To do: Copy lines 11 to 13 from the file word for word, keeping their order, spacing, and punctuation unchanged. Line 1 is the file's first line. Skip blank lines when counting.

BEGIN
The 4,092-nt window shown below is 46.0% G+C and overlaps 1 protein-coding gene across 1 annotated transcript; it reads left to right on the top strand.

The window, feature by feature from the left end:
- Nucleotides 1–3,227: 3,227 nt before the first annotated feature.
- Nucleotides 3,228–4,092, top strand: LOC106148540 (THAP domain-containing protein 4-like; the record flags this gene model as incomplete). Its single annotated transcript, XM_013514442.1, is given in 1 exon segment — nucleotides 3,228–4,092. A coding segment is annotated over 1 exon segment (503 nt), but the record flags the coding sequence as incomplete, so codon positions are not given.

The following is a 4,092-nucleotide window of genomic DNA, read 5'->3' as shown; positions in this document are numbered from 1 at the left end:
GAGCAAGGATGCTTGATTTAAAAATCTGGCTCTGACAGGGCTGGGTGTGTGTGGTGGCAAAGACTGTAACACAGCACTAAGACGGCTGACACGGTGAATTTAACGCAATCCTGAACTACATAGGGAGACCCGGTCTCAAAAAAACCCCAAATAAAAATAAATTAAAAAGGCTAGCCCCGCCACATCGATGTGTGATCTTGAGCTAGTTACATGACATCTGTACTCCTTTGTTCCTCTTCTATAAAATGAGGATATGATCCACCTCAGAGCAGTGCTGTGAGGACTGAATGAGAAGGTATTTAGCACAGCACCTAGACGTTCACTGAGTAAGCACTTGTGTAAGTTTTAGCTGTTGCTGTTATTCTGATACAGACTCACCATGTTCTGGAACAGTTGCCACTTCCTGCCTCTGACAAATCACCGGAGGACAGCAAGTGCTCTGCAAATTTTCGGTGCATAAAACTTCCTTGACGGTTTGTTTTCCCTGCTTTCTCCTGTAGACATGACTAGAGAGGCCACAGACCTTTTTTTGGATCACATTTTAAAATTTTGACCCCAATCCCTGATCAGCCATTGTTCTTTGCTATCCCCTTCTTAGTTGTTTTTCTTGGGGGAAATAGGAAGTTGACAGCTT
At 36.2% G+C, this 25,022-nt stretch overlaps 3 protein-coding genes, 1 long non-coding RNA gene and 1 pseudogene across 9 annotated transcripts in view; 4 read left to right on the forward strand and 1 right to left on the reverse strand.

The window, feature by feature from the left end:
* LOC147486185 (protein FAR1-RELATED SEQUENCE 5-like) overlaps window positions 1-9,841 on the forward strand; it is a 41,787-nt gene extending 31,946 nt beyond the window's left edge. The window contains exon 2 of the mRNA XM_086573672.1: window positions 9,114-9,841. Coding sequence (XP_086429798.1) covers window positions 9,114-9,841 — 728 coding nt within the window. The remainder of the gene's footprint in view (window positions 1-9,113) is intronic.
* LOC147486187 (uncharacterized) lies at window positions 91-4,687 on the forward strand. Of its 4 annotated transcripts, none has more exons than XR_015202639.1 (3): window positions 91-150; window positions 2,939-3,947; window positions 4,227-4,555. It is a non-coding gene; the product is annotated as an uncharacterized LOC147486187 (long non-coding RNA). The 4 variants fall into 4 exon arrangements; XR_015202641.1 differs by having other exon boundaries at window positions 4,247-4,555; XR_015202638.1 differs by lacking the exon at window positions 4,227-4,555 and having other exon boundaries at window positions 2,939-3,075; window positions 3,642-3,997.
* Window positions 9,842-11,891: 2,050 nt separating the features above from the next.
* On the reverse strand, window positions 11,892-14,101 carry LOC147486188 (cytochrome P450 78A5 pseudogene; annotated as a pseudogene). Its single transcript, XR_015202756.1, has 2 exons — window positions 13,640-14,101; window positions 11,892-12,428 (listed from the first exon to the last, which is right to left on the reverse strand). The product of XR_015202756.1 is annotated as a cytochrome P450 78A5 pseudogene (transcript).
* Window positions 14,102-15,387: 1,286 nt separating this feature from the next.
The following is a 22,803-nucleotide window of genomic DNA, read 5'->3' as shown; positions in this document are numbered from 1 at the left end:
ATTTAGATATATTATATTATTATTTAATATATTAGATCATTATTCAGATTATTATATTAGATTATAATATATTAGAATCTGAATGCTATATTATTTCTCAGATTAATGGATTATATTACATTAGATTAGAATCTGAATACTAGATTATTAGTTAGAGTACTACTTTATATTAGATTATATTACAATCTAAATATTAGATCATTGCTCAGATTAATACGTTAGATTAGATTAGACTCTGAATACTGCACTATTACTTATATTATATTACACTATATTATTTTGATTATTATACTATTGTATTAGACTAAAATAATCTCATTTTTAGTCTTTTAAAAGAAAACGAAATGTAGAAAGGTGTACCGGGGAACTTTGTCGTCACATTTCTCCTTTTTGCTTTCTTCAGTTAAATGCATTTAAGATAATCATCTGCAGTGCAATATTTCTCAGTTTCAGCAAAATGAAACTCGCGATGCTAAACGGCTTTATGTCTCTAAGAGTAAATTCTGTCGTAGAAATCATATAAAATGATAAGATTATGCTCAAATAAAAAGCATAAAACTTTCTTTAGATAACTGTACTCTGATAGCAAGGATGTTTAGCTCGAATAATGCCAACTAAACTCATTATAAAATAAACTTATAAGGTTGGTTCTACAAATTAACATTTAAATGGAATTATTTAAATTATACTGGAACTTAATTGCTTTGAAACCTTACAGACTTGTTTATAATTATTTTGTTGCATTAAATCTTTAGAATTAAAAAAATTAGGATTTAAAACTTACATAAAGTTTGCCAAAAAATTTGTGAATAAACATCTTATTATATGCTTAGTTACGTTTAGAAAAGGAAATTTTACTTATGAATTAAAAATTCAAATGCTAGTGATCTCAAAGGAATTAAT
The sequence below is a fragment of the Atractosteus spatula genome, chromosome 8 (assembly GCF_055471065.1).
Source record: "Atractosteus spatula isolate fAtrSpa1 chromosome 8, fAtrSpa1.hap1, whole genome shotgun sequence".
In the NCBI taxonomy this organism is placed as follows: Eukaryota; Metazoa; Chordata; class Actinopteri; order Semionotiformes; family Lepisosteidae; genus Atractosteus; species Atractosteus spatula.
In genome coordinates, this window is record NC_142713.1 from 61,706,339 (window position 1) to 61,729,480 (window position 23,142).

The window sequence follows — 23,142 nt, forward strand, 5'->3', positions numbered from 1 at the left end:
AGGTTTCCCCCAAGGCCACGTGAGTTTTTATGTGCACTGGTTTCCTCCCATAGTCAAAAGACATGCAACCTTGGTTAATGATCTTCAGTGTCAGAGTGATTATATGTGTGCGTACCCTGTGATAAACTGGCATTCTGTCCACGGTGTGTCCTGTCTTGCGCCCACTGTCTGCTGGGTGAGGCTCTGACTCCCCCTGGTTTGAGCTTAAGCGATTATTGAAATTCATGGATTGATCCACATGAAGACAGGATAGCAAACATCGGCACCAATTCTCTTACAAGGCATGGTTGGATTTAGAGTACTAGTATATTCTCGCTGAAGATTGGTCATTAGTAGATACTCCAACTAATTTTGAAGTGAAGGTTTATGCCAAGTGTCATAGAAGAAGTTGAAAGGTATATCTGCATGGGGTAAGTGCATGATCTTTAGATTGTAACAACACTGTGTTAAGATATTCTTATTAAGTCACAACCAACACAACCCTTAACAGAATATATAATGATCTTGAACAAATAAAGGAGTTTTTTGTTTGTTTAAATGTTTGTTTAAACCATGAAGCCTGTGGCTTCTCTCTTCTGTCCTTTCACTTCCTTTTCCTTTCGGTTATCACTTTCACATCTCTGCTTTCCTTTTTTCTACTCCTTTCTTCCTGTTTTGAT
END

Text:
* Window positions 9,842-11,891: 2,050 nt separating the features above from the next.
* On the reverse strand, window positions 11,892-14,101 carry LOC147486188 (cytochrome P450 78A5 pseudogene; annotated as a pseudogene). Its single transcript, XR_015202756.1, has 2 exons — window positions 13,640-14,101; window positions 11,892-12,428 (listed from the first exon to the last, which is right to left on the reverse strand). The product of XR_015202756.1 is annotated as a cytochrome P450 78A5 pseudogene (transcript).
* Window positions 14,102-15,387: 1,286 nt separating this feature from the next.